In 1801, he and partner Chancellor Robert Livingston (1746-1813) built the North River Steamboat, which was later named the Clermont.
Livingston was one of our nation’s Founding Fathers and, among other accomplishments, became the first United States Secretary for Foreign Affairs (1781-1783). As you can see from this early advertisement, Livingston and Fulton charged $7 for passage from New York City to Albany on the North River Steamboat.
This next historical newspaper account describes, in Fulton’s own words, how he traveled from New York to Clermont, and arrived at the seat (home) of Chancellor Livingston in 24 hours and also includes a nice portrait illustration of him. Clermont would later become the famous name of Fulton’s steamboat, and of course we should note that Chancellor Livingston was the uncle of Fulton’s wife, Harriet Livingston.
There is so much written about Fulton, I’ll leave more in-depth research to you. However, I would recommend reading the many charming accounts of how Robert Fulton wooed and won the hand of his bride Harriet. Some report that she was present at the trial run of his first steamboat. The following account, reported by Fulton’s grandson Robert Fulton Blight, states:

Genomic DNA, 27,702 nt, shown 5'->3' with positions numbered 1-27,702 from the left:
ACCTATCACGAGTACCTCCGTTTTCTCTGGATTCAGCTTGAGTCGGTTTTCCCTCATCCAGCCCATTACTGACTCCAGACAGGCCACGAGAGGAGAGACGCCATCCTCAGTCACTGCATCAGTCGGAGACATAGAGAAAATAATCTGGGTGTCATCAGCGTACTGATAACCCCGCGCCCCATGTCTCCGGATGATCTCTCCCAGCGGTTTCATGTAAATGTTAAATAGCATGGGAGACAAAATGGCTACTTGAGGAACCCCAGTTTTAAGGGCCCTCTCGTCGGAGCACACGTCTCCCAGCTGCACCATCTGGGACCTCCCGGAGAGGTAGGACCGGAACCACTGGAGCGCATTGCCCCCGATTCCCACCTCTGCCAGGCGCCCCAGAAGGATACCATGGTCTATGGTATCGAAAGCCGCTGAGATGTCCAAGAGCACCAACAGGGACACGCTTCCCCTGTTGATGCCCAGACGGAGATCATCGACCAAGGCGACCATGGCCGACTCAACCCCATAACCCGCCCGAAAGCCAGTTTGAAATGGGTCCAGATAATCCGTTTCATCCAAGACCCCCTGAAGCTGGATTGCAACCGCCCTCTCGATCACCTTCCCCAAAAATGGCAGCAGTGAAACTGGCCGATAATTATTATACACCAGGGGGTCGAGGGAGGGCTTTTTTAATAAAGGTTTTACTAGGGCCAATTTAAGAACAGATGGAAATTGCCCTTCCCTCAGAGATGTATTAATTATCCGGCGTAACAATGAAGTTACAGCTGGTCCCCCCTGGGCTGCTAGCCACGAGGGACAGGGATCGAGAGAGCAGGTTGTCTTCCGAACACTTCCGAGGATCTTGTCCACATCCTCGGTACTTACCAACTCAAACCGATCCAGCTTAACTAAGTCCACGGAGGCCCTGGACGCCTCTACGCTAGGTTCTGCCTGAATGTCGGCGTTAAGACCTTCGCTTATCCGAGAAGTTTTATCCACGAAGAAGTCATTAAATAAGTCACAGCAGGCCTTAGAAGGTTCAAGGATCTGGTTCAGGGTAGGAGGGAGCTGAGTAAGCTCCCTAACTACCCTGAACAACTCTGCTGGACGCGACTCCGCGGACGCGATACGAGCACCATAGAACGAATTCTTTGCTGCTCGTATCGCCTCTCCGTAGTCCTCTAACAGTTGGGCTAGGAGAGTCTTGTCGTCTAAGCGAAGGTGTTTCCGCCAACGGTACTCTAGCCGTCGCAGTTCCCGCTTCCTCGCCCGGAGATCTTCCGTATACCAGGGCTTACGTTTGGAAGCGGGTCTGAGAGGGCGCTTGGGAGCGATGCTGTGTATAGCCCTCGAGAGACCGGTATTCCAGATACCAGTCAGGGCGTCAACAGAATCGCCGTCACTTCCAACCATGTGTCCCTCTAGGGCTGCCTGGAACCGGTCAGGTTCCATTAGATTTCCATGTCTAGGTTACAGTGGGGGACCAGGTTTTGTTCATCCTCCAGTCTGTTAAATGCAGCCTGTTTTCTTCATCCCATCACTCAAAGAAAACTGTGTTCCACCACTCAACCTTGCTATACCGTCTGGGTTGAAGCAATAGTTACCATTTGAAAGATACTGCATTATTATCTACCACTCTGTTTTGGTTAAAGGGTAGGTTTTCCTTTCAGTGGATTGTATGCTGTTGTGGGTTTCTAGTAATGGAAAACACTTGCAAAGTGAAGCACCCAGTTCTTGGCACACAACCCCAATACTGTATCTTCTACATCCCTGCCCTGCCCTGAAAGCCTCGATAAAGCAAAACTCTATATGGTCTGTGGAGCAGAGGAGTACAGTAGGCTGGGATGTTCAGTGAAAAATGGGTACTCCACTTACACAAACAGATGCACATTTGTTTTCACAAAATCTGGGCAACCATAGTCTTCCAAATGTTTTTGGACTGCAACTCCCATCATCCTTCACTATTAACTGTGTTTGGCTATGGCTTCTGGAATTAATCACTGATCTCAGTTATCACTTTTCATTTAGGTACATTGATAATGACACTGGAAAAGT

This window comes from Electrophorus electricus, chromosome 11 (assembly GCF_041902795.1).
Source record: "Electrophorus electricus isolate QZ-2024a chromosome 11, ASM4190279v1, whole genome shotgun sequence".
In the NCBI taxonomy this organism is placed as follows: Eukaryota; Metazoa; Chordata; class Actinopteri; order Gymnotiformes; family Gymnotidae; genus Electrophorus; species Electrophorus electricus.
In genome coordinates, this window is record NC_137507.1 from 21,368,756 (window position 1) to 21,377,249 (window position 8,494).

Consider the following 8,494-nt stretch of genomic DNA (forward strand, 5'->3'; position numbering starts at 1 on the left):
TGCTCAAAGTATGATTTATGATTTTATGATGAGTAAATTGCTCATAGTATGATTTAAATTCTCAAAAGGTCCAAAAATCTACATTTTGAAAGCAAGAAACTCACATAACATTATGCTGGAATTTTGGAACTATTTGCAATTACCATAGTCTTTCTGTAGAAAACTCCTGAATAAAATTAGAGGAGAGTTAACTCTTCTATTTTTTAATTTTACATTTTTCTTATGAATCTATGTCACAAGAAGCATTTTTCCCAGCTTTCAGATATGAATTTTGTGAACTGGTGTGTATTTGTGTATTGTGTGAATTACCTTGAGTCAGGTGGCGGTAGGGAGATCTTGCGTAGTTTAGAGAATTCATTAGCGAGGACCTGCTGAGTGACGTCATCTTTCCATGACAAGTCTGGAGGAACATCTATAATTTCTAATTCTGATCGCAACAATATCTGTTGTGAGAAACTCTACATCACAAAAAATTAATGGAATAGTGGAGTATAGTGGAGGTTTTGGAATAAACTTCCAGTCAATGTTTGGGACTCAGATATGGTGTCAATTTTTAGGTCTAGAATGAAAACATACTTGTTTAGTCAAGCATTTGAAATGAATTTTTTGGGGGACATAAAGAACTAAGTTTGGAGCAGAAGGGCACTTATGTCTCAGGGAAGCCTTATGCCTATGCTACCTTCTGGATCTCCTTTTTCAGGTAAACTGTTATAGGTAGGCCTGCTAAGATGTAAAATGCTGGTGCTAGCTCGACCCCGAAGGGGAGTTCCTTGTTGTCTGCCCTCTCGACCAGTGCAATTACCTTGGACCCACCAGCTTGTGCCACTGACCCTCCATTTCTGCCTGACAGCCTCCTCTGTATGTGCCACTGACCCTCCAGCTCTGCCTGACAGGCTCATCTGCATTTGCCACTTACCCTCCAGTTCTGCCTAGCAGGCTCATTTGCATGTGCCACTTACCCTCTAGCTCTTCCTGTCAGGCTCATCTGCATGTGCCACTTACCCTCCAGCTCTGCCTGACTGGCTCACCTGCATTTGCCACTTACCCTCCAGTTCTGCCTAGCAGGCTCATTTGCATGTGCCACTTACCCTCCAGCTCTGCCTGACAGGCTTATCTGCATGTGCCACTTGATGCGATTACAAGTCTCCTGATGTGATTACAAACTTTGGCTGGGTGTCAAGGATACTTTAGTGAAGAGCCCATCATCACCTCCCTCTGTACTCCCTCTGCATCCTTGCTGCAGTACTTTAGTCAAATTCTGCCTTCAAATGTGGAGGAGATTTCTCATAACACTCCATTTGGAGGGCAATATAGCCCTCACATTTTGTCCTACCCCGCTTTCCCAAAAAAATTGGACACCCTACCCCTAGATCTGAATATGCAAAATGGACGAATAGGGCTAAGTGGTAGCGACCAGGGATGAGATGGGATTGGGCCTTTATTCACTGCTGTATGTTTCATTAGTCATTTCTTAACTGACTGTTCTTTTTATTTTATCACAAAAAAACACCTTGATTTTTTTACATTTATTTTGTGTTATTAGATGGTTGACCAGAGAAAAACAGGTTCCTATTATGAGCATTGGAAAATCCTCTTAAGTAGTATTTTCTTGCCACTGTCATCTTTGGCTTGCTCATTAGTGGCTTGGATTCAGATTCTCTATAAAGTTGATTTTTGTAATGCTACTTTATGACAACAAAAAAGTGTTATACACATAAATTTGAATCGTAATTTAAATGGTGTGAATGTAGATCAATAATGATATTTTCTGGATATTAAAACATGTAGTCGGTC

“‘Is it too presumptuous in me to aspire to the hand of your niece, Harriet Livingston?’ young Robert Fulton one day asked her uncle, Chancellor Robert L. Livingston.
“‘By no means,’ replied the distinguished Chancellor. ‘Her father may object because you are a humble and poor inventor and the family may object, but if Harriet doesn’t object, and she seems to have a world of good sense, go ahead and my best wishes and blessings go with you.’”
I was not able to locate Robert Fulton and Harriet Livingston’s marriage announcement in the newspapers. If any of our readers find it, please let us know and we will update this post to include it.
A sharp-eyed reader, J. Hansen, found the following marriage announcement for Robert Fulton and Harriet Livingston; we are now able to update this Blog article with that newspaper article. Thank you, J. Hansen!
How Steamboats Changed the World
So how did steamboats change the world?
You may be surprised at some of the answers. The emergence of mechanical navigation meant that:
- Commercial boating was no longer dependent upon the wind.
- Boats could navigate in a straightforward manner, eliminating the need to tack with the wind. This made navigation in narrower waterways feasible.
- Travel times were shortened by the steamboat, as seen in this 1808 newspaper article reporting that one could travel from Albany to New York in 35 hours.
In addition to the above improvements, there was another astounding way that steamboats changed our ancestors’ lives.
The bitter dispute between Fitch and Rumsey actually led to the formation of the Federal U.S. Patent Office. Starting on 10 April 1790, patents were no longer granted by individual states—they had to be issued on a national level.
Congress named the Patent Office legislation “An Act to Promote the Progress of Useful Arts.”
Dig into historical newspapers yourself to find out more about Fitch, Rumsey and Fulton, and learn how the history of steamboats dramatically changed your American ancestors’ lives.